What dosage achieves the desired result without side effects? Above what limit does the beneficial medication turn toxic? Today, such questions are answered in test series performed with cell cultures. With the CYRIS®FLOX automated test system, work in the laboratories is made much easier. Here, motors from FAULHABER ensure that the cultures are supplied with nutrients and medications for the duration of the trial and the development of the cells is closely monitored -- without human intervention.
Read the full article.


Electromechanical linear actuators: High power in small packages

Packing higher motion control capability into a more compact envelope has given rise to a new generation of high power-density actuators. Machine designers for mobile-off-highway, material handling, factory automation, and other power-hungry applications can now get electrical actuators from Thomson that provide up to 2 kN/450 lbf with advanced onboard electronics ΜΆ-- all in a component that requires less space and is more cost efficient than hydraulic or heavier-duty electromechanical actuators that might previously have been deployed for such applications.
Read the full Thomson article.


New backlash-free threaded nut for external linear actuators

Nanotec now offers radially pre-loaded threaded nuts for its external linear actuators with flange size 42 mm (NEMA 17). These backlash-free nuts automatically readjust themselves during operation and achieve high positioning accuracy and repeatability. Compared to simple, axially pre-loaded nuts, they are characterized by a lower frictional torque and higher efficiency. The nuts are currently offered in combination with the linear actuators of the LSA42 series from Nanotec. These actuators are available in many lengths and thread leads. They come with ACME or trapezoidal thread and facilitate the construction of space-saving linear axes.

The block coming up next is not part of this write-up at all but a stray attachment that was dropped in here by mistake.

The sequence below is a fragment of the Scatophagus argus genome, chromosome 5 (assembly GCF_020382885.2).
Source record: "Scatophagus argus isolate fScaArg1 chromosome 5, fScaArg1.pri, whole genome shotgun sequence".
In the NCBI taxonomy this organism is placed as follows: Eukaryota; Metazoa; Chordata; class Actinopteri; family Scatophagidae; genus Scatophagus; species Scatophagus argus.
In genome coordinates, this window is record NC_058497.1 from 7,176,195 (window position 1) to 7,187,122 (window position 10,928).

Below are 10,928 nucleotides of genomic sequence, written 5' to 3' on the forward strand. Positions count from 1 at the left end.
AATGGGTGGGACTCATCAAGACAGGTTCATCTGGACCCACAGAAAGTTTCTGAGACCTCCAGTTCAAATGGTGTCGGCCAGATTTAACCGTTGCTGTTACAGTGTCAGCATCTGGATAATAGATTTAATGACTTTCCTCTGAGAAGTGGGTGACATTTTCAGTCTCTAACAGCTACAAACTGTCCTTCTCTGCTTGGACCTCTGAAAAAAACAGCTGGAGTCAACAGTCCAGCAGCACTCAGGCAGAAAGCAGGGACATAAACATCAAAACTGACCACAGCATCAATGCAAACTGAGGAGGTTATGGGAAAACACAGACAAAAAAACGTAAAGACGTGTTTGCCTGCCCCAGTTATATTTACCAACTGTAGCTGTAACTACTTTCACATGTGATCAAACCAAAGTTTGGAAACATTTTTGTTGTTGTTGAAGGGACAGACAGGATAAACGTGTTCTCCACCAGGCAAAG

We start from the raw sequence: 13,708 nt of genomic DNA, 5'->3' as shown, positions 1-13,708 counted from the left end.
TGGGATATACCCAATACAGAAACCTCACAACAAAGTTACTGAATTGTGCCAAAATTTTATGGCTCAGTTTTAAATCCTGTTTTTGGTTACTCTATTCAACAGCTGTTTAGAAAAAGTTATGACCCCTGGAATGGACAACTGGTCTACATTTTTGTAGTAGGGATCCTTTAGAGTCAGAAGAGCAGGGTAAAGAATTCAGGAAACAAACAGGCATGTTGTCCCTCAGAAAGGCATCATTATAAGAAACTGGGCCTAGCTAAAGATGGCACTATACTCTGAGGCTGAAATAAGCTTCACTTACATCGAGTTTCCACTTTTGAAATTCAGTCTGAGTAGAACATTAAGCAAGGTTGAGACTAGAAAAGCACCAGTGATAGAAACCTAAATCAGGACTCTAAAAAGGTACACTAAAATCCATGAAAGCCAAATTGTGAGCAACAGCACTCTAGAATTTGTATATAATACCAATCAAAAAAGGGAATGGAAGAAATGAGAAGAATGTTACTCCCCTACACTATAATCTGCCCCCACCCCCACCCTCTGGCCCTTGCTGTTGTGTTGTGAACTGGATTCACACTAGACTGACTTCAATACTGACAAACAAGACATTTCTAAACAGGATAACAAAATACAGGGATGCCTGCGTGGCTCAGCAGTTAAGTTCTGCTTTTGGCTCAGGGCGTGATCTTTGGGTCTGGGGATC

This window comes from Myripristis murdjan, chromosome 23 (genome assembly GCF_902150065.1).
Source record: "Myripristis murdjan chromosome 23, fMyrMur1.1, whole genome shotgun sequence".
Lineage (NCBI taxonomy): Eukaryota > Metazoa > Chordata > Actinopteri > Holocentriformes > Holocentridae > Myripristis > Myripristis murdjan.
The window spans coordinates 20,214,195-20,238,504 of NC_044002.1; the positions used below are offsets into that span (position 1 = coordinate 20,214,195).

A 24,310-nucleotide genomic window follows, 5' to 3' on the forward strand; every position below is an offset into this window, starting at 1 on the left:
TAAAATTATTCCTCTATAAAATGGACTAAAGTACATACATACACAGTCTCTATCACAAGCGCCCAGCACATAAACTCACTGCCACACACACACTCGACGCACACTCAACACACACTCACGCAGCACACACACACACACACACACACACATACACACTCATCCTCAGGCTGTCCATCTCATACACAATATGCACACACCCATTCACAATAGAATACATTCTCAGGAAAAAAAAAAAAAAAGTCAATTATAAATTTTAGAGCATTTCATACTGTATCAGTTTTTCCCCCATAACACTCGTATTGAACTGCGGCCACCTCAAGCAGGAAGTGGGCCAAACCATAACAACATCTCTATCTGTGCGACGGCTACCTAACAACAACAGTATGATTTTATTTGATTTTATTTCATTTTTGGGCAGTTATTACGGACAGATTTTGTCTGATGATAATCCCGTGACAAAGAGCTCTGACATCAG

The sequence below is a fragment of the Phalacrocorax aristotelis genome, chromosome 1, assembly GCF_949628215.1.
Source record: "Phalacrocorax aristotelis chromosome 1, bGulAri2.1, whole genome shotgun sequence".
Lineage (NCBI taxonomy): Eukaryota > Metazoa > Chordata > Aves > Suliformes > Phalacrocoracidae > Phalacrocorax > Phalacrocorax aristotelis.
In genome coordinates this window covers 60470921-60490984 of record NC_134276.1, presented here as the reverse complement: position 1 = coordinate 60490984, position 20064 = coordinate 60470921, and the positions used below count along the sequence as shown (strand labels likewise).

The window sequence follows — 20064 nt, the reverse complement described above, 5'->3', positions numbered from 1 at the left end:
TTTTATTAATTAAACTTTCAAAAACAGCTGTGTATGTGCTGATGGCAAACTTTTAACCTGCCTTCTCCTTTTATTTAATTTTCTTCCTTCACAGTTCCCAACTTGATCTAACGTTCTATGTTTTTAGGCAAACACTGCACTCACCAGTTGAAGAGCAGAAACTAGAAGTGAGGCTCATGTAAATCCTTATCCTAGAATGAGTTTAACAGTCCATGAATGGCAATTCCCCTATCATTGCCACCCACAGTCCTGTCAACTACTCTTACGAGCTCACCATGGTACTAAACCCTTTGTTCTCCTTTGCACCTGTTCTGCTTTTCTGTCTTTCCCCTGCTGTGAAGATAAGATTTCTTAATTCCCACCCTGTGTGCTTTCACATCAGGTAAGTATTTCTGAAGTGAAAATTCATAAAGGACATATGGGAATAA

Learn more.


A servo motor first: Certified PROFINET with PROFIdrive

Dunker-motoren, a world leader in brushless DC motors with integrated electronics from 1 to 4,000 W, is the first drive technology manufacturer to fully integrate its certified PROFINET solution with PROFIdrive into a motor -- a milestone in terms of cabling, commissioning, and IIoT capability. The certification ensures users that high standards of stability, even under extreme bus conditions, are always maintained. Currently, the products BG 95 dPro, BG 75 dPro, BG 66 dPro, and BGE 5510 dPro are available with the PROFINET interface.
Learn more.


What are piezoelectric active shims?

Active shims, such as PIRest from Physik Instrumente, can readjust the gap between two components in a machine at any time with nanometer precision. Due to the piezo element's high resolution down to the nanometer range, active shims cover applications in classical mechanical precision engineering, as well as the alignment of optical components in astronomy, semiconductor manufacturing, and in materials research employing beam-line instrumentation.
Read the full article.


Integrated motor/actuator replaces hydraulics